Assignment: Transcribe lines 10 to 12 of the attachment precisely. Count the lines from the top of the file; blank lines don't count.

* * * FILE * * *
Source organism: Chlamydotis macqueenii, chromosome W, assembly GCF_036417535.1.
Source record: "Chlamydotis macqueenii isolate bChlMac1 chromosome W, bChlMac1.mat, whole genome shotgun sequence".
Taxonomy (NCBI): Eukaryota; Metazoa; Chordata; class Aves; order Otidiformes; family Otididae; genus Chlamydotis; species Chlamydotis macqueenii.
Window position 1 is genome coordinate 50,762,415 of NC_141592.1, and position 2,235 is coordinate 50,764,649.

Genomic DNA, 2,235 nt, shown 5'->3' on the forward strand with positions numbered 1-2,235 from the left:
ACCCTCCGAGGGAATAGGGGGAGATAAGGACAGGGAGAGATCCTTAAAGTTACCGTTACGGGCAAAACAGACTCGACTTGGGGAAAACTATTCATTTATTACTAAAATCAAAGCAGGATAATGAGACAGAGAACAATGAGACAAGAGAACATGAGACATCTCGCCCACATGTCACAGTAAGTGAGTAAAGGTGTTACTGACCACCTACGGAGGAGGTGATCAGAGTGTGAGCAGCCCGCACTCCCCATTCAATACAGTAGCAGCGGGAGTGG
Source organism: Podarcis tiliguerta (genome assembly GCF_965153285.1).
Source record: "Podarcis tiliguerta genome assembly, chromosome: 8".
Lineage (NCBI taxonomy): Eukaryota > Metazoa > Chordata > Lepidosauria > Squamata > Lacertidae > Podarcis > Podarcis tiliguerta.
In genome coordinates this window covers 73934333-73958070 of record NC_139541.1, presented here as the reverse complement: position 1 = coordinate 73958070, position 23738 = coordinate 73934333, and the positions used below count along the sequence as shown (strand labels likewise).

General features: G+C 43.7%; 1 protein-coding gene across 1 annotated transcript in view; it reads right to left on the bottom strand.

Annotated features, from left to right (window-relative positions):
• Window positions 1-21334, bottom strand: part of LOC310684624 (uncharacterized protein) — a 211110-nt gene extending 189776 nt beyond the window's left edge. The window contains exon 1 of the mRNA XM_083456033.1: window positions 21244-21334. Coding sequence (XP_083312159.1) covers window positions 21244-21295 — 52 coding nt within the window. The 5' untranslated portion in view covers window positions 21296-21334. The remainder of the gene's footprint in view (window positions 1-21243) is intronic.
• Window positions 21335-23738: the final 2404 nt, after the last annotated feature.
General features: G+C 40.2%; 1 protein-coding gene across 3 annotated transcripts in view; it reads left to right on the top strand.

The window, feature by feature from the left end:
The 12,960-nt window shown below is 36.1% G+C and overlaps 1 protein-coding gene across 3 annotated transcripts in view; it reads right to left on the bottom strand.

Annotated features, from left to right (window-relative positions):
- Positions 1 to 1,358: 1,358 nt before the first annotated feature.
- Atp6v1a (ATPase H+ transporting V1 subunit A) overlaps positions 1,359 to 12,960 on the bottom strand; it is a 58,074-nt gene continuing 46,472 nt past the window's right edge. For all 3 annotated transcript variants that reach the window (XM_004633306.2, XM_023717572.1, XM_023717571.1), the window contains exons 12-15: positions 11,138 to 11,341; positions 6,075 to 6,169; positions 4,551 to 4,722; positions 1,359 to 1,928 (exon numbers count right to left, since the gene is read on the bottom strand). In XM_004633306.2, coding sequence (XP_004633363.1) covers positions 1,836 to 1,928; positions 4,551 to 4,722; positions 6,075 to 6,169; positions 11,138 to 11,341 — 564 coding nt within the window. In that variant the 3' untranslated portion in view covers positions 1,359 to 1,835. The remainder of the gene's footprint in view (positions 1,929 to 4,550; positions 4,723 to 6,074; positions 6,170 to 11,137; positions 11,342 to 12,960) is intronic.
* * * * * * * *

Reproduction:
In genome coordinates this window covers 73934333-73958070 of record NC_139541.1, presented here as the reverse complement: position 1 = coordinate 73958070, position 23738 = coordinate 73934333, and the positions used below count along the sequence as shown (strand labels likewise).

General features: G+C 43.7%; 1 protein-coding gene across 1 annotated transcript in view; it reads right to left on the bottom strand.

Annotated features, from left to right (window-relative positions):